Some people call it the boiling frog syndrome. Put a
frog in to boiling water and it will try to jump straight out. Start it off in
cold and gradually heat the water and the frog will rationalise that it is only
a little bit warmer and stay put until the heat finally kills it. In
Britain they are calling it “function creep”.
Last October, Charles
Clarke, the Home Secretary, explicitly ruled against using planned identity cards to
store medical records saying “no medical details will be on the database”. At
the weekend, just three weeks after identity card legislation was finally passed
after a lengthy dispute between the House of Commons and the House of Lords,
Andy Burnham, a junior Home Office minister with responsibility for promoting ID
cards, said there was an “impressive benefits case” for use of the cards by the
National Health Service.
While health information about individuals would not be
visible on the cards themselves, said Mr Burnham, it would be kept on the
central identity card database. The Times reported that “pressure groups
condemned the move as ‘function creep’, while the British Medical Association
(BMA) said it was ‘sceptical’ of the benefits.”
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Yesterday, Prime Minister John
Howard announced that his Government has decided to proceed in principle with a
new access card for health and welfare services. Not one of those nasty ID
cards, mind you. A friendly “access card” to “enable people to obtain Government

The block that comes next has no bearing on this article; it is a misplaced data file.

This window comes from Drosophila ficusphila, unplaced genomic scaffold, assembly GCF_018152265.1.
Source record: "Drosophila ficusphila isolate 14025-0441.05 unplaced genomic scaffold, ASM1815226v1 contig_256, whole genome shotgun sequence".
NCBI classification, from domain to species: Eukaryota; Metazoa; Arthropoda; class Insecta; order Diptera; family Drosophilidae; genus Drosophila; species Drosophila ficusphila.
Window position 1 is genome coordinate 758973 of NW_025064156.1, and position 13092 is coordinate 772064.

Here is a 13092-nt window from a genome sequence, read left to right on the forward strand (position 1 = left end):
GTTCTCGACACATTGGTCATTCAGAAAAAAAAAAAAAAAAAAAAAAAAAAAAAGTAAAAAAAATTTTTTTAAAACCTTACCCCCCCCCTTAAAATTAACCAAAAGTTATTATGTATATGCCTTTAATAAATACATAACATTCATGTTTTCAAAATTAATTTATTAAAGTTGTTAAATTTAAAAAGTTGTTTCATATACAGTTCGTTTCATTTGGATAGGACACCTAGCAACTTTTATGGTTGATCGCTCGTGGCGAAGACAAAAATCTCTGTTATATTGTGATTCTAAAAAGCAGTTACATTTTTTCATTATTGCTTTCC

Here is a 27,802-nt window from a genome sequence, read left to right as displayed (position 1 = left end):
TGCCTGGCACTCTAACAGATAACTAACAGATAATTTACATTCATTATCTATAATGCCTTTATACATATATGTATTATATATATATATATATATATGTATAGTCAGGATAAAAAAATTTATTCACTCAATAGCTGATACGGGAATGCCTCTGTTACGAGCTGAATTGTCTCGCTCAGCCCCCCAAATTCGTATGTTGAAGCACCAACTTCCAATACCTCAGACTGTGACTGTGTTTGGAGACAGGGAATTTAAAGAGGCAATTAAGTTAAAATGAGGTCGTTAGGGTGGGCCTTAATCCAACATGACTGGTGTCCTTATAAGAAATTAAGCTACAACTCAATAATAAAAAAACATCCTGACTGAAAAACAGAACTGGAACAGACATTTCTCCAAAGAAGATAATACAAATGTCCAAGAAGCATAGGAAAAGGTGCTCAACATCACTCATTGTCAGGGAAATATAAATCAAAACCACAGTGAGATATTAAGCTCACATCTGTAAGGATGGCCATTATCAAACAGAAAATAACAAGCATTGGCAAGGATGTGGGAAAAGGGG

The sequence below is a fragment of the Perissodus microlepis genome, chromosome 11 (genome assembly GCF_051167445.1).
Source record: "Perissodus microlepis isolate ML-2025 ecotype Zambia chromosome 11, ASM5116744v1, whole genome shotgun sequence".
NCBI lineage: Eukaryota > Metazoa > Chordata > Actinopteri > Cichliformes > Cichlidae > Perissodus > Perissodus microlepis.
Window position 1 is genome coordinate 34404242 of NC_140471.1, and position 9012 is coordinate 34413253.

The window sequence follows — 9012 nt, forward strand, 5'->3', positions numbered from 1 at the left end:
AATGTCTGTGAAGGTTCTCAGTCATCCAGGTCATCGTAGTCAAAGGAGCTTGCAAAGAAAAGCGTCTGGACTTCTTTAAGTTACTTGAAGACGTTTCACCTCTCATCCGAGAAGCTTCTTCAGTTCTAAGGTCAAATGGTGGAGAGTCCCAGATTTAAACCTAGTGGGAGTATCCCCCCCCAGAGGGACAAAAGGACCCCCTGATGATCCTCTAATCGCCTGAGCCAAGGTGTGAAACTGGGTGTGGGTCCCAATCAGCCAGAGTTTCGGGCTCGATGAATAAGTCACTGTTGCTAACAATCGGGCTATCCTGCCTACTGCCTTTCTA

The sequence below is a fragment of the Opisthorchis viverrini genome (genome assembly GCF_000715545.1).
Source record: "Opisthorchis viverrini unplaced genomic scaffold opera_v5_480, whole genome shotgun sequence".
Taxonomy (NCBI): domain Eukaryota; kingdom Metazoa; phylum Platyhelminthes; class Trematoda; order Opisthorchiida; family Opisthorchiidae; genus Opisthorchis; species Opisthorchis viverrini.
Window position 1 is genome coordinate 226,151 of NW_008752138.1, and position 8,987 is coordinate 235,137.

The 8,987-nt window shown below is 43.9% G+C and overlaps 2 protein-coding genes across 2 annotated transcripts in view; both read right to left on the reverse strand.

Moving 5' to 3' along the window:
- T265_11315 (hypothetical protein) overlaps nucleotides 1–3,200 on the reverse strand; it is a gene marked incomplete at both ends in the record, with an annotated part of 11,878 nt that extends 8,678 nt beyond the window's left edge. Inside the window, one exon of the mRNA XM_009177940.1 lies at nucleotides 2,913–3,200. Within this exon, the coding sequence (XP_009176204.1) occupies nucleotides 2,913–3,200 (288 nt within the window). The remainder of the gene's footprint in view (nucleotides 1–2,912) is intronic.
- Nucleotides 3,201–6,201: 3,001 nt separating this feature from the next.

benefits in a straightforward, convenient and reliable way without having to
re-register and repeat the same information each time they visit a different
And this certainly will not be a Big Brother making
everyone carry one. It will not even be compulsory to have one. A purely
voluntary access card. For those people wanting to deal with the Commonwealth
Government. Which will be? Well, every Medicare user. And who might they be?
Well the PM did not go into details but the Australian
Bureau of Statistics puts it this way:
In theory the Medicare population
base is all Australian usual residents plus non-Australian residents granted
temporary registration. In practice a variety of Australian usual residents who
are eligible to use Medicare are unlikely to do so consistently because of
access to alternative health services (for example Indigenous persons, defence
force personnel, prisoners and persons eligible for Department of Veteran’s
Affairs Health Services). Conversely Medicare’s population base is expected to
exceed the ideal population base (ie all Australian usual residents) with
regard to registrations relating to international visitors and former Australian
usual residents who have died or are now permanently resident overseas but have
not as yet been deleted from the register.
Which is a lengthy way of the ABS saying that Medicare
is so close to covering everybody that it uses the Health Commission’s figures
to estimate the Australian population between censuses.
John Howard has made an art form over ten years of hiding
his true intentions. He has learned to avoid saying where he is going or why
when it is inconvenient to do so. The man who led the fight against an ID card
back in 1987 thus now disguises his change of heart by changing the name. But
nothing he – or any other minister – does will change the reality that Australia is about
to have a virtually compulsory identity card system.